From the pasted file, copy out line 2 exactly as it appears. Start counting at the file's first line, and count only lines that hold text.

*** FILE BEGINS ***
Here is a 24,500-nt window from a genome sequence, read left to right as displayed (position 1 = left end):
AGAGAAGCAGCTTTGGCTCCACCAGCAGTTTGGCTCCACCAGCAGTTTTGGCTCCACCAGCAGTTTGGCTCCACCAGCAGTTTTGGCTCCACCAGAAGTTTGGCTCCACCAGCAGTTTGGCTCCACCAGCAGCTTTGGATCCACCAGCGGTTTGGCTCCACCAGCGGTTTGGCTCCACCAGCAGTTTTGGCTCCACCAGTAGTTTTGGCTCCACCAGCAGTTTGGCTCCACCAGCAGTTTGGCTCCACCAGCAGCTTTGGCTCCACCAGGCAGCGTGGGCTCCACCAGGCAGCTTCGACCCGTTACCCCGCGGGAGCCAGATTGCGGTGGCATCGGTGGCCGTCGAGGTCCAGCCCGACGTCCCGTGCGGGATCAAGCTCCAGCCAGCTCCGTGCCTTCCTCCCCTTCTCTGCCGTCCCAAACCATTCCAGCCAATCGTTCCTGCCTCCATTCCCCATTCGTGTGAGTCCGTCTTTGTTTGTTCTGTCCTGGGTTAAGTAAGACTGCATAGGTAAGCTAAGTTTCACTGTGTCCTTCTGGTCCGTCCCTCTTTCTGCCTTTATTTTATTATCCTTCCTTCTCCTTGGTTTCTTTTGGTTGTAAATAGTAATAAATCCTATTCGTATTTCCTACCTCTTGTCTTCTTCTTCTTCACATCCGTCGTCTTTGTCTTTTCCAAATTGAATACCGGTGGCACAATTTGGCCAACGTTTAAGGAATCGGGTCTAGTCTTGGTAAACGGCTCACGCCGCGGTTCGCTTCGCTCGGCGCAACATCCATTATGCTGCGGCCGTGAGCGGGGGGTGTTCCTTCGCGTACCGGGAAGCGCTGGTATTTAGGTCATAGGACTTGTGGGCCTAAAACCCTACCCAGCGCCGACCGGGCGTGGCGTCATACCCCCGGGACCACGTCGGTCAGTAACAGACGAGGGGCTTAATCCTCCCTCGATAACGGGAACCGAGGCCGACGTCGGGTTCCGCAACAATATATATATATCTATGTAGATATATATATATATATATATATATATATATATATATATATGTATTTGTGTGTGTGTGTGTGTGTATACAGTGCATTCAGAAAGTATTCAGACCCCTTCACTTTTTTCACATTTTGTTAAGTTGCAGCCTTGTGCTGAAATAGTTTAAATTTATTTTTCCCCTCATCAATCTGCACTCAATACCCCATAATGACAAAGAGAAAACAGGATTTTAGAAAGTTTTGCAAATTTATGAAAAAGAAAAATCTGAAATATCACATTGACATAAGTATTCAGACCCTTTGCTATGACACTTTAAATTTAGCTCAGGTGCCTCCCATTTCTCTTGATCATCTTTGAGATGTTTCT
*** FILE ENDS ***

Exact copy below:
AGAGAAGCAGCTTTGGCTCCACCAGCAGTTTGGCTCCACCAGCAGTTTTGGCTCCACCAGCAGTTTGGCTCCACCAGCAGTTTTGGCTCCACCAGAAGTTTGGCTCCACCAGCAGTTTGGCTCCACCAGCAGCTTTGGATCCACCAGCGGTTTGGCTCCACCAGCGGTTTGGCTCCACCAGCAGTTTTGGCTCCACCAGTAGTTTTGGCTCCACCAGCAGTTTGGCTCCACCAGCAGTTTGGCTCCACCAGCAGCTTTGGCTCCACCAGGCAGCGTGGGCTCCACCAGGCAGCTTCGACCCGTTACCCCGCGGGAGCCAGATTGCGGTGGCATCGGTGGCCGTCGAGGTCCAGCCCGACGTCCCGTGCGGGATCAAGCTCCAGCCAGCTCCGTGCCTTCCTCCCCTTCTCTGCCGTCCCAAACCATTCCAGCCAATCGTTCCTGCCTCCATTCCCCATTCGTGTGAGTCCGTCTTTGTTTGTTCTGTCCTGGGTTAAGTAAGACTGCATAGGTAAGCTAAGTTTCACTGTGTCCTTCTGGTCCGTCCCTCTTTCTGCCTTTATTTTATTATCCTTCCTTCTCCTTGGTTTCTTTTGGTTGTAAATAGTAATAAATCCTATTCGTATTTCCTACCTCTTGTCTTCTTCTTCTTCACATCCGTCGTCTTTGTCTTTTCCAAATTGAATACCGGTGGCACAATTTGGCCAACGTTTAAGGAATCGGGTCTAGTCTTGGTAAACGGCTCACGCCGCGGTTCGCTTCGCTCGGCGCAACATCCATTATGCTGCGGCCGTGAGCGGGGGGTGTTCCTTCGCGTACCGGGAAGCGCTGGTATTTAGGTCATAGGACTTGTGGGCCTAAAACCCTACCCAGCGCCGACCGGGCGTGGCGTCATACCCCCGGGACCACGTCGGTCAGTAACAGACGAGGGGCTTAATCCTCCCTCGATAACGGGAACCGAGGCCGACGTCGGGTTCCGCAACAATATATATATATCTATGTAGATATATATATATATATATATATATATATATATATATATATGTATTTGTGTGTGTGTGTGTGTGTATACAGTGCATTCAGAAAGTATTCAGACCCCTTCACTTTTTTCACATTTTGTTAAGTTGCAGCCTTGTGCTGAAATAGTTTAAATTTATTTTTCCCCTCATCAATCTGCACTCAATACCCCATAATGACAAAGAGAAAACAGGATTTTAGAAAGTTTTGCAAATTTATGAAAAAGAAAAATCTGAAATATCACATTGACATAAGTATTCAGACCCTTTGCTATGACACTTTAAATTTAGCTCAGGTGCCTCCCATTTCTCTTGATCATCTTTGAGATGTTTCT